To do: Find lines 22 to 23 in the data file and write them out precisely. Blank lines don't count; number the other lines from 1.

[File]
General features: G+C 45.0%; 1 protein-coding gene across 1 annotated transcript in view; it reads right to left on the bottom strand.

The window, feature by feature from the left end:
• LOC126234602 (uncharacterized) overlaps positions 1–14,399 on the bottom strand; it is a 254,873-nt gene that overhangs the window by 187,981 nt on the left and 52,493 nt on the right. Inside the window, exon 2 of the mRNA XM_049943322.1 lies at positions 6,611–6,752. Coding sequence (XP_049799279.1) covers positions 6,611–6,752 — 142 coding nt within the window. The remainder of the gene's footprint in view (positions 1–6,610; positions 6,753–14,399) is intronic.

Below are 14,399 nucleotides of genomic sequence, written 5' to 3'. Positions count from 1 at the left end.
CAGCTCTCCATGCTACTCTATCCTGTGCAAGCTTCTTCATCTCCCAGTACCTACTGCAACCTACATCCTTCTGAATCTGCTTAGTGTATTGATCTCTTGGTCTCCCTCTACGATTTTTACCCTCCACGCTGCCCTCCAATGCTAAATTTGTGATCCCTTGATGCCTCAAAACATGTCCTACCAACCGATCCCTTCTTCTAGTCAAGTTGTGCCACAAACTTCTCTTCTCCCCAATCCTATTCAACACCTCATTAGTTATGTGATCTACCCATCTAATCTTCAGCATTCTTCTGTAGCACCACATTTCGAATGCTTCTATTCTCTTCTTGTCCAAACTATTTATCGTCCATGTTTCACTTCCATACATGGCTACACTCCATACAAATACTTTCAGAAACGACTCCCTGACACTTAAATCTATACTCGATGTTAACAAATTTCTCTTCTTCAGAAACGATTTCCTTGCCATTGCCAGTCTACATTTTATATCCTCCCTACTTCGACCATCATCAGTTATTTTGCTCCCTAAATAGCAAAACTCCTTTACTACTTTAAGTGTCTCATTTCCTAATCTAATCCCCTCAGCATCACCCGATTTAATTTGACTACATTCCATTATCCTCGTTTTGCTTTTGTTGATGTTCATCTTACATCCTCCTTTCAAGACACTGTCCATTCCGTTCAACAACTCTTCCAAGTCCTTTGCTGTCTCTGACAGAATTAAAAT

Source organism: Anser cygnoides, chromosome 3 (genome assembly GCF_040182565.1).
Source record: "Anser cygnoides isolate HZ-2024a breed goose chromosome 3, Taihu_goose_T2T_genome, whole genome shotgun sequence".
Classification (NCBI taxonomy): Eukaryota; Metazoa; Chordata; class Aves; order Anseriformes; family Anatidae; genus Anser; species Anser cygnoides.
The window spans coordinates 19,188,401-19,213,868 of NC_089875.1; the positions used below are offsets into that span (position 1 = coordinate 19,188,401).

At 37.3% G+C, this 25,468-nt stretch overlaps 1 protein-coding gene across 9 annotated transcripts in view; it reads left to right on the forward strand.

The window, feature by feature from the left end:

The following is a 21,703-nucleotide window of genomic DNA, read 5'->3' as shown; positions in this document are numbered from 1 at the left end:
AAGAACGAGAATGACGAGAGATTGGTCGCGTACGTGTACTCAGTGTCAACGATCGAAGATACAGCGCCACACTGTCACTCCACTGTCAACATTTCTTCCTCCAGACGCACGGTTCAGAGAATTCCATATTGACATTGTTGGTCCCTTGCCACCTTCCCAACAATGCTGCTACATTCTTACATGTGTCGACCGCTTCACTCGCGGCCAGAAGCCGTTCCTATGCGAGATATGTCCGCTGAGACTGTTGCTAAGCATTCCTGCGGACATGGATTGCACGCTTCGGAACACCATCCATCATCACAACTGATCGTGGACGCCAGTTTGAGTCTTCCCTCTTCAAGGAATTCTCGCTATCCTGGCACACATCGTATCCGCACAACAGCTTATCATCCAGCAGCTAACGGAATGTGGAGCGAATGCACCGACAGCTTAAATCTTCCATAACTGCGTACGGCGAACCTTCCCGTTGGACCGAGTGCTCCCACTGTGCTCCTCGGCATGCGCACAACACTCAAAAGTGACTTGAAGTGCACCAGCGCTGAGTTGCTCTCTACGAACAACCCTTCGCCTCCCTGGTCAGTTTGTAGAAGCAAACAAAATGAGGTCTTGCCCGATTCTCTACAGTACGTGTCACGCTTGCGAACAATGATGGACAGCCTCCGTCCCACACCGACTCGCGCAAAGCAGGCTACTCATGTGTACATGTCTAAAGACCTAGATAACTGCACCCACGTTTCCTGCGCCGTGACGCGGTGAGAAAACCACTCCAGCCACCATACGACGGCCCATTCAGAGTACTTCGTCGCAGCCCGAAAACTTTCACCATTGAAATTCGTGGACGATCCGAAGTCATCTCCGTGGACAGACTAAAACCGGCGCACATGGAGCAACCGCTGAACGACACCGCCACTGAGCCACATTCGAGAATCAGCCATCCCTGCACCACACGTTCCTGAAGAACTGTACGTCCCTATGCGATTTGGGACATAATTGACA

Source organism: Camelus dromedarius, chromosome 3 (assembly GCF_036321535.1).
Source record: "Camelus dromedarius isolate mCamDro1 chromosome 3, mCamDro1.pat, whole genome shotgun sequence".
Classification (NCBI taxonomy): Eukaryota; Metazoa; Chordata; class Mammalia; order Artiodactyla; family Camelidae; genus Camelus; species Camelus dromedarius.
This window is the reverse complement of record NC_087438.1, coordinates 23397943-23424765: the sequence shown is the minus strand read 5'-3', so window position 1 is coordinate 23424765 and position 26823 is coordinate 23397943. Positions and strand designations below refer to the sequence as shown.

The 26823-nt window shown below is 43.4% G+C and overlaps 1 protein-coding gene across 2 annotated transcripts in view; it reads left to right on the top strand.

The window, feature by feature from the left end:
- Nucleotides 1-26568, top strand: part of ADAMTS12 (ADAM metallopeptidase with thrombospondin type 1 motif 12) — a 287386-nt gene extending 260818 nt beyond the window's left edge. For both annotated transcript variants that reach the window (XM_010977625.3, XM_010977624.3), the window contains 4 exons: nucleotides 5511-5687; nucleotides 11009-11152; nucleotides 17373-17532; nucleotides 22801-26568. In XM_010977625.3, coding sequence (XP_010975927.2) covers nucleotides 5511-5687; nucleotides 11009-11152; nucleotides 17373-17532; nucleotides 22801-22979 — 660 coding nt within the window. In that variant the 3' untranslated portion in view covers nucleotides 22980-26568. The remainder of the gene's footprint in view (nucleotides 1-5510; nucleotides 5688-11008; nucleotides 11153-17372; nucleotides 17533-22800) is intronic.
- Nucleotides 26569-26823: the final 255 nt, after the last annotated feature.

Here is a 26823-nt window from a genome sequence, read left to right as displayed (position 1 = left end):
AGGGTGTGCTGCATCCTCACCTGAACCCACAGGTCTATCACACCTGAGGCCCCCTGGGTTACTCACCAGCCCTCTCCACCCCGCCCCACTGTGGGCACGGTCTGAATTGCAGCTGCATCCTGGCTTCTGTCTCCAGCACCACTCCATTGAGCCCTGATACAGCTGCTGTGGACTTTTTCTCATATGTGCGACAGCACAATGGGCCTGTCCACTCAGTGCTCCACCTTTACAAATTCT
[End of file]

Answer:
Here is a 26823-nt window from a genome sequence, read left to right as displayed (position 1 = left end):
AGGGTGTGCTGCATCCTCACCTGAACCCACAGGTCTATCACACCTGAGGCCCCCTGGGTTACTCACCAGCCCTCTCCACCCCGCCCCACTGTGGGCACGGTCTGAATTGCAGCTGCATCCTGGCTTCTGTCTCCAGCACCACTCCATTGAGCCCTGATACAGCTGCTGTGGACTTTTTCTCATATGTGCGACAGCACAATGGGCCTGTCCACTCAGTGCTCCACCTTTACAAATTCT